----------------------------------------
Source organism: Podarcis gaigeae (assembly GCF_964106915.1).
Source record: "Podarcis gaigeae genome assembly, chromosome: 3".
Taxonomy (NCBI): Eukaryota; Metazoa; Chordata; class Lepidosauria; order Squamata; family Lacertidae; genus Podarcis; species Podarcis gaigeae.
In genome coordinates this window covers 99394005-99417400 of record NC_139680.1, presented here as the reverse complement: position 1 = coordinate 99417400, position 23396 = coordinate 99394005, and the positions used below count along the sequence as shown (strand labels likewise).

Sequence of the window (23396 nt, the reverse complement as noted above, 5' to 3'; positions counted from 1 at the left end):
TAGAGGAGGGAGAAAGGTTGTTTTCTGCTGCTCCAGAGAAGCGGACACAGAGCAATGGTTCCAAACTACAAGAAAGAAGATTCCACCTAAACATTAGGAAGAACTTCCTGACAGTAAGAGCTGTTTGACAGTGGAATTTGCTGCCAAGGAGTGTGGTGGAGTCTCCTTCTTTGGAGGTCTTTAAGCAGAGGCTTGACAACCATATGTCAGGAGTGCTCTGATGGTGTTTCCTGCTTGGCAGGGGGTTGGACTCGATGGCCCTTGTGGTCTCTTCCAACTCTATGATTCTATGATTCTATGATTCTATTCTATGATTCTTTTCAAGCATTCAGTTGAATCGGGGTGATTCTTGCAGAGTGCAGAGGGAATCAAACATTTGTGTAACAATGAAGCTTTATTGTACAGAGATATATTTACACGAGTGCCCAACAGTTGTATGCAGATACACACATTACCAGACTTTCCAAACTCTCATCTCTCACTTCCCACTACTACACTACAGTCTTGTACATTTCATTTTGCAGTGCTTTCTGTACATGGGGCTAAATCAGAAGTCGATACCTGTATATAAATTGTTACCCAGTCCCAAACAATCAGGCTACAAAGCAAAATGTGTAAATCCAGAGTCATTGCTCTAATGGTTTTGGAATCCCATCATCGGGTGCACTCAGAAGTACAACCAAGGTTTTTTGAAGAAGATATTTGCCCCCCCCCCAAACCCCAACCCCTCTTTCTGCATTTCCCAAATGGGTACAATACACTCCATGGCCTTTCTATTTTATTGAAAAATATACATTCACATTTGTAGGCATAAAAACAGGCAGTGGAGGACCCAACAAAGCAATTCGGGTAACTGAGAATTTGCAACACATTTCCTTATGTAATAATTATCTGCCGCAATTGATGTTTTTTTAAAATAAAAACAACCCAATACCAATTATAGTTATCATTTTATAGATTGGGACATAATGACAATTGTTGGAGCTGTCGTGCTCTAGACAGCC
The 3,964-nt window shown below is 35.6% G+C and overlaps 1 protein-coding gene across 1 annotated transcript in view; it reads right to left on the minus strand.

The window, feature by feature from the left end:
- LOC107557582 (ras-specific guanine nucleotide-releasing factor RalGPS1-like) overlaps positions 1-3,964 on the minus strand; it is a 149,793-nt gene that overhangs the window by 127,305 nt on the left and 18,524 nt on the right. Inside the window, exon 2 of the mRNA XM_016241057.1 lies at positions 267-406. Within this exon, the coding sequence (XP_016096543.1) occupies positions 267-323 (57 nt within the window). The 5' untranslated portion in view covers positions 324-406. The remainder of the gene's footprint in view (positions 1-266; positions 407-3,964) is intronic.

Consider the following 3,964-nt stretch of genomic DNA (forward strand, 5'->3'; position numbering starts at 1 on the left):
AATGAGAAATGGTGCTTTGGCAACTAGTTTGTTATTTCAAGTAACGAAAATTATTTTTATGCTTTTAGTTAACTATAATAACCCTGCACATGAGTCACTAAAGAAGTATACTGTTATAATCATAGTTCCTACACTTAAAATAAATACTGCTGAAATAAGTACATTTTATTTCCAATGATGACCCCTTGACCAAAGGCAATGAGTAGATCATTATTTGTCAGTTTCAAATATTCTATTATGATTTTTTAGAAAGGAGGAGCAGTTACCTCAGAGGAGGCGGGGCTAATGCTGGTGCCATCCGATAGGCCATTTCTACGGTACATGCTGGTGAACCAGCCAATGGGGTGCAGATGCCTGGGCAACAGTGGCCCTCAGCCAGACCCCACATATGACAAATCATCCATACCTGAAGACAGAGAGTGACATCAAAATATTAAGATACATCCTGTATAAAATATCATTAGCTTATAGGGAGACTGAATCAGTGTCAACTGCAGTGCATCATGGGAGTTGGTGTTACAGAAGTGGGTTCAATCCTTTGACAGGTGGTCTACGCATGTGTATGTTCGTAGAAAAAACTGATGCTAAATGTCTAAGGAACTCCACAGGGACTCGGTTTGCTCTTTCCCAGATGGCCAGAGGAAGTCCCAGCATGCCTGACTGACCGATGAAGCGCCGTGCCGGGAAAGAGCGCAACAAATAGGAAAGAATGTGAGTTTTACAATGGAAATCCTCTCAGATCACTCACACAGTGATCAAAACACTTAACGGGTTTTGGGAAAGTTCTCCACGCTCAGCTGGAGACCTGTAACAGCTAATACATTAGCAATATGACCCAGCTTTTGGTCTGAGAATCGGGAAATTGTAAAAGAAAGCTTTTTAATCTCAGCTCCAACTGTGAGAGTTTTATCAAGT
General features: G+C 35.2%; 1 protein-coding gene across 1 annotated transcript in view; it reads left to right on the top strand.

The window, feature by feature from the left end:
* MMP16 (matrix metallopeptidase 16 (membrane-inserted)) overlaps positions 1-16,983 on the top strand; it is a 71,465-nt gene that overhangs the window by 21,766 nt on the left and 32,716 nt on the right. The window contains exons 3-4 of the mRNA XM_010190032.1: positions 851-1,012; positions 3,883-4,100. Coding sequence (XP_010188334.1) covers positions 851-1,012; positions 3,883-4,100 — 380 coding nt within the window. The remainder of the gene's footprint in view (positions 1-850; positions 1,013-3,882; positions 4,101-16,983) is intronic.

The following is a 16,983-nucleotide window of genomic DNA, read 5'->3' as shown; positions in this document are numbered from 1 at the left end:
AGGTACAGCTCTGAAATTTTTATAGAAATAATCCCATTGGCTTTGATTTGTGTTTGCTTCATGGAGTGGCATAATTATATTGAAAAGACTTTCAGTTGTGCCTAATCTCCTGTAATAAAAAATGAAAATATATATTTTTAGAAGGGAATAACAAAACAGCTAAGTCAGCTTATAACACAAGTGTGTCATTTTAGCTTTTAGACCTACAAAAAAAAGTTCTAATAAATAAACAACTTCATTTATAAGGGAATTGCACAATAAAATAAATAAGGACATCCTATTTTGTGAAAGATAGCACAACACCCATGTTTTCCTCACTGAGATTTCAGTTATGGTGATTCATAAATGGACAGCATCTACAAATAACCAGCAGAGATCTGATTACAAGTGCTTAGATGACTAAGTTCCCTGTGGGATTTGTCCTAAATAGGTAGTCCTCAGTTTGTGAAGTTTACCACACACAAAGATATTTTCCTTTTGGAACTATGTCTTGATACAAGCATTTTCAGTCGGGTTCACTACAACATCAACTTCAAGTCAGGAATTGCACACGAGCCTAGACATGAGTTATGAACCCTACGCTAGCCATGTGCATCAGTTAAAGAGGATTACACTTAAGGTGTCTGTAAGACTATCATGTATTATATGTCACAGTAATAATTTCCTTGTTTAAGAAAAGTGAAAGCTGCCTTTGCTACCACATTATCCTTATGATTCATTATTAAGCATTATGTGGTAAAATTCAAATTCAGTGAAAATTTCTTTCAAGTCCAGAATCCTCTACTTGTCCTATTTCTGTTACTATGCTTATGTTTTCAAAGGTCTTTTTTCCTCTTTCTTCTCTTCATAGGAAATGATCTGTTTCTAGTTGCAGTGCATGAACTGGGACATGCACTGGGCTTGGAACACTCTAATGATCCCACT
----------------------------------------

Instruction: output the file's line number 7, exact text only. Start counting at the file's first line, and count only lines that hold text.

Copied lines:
The 3,964-nt window shown below is 35.6% G+C and overlaps 1 protein-coding gene across 1 annotated transcript in view; it reads right to left on the minus strand.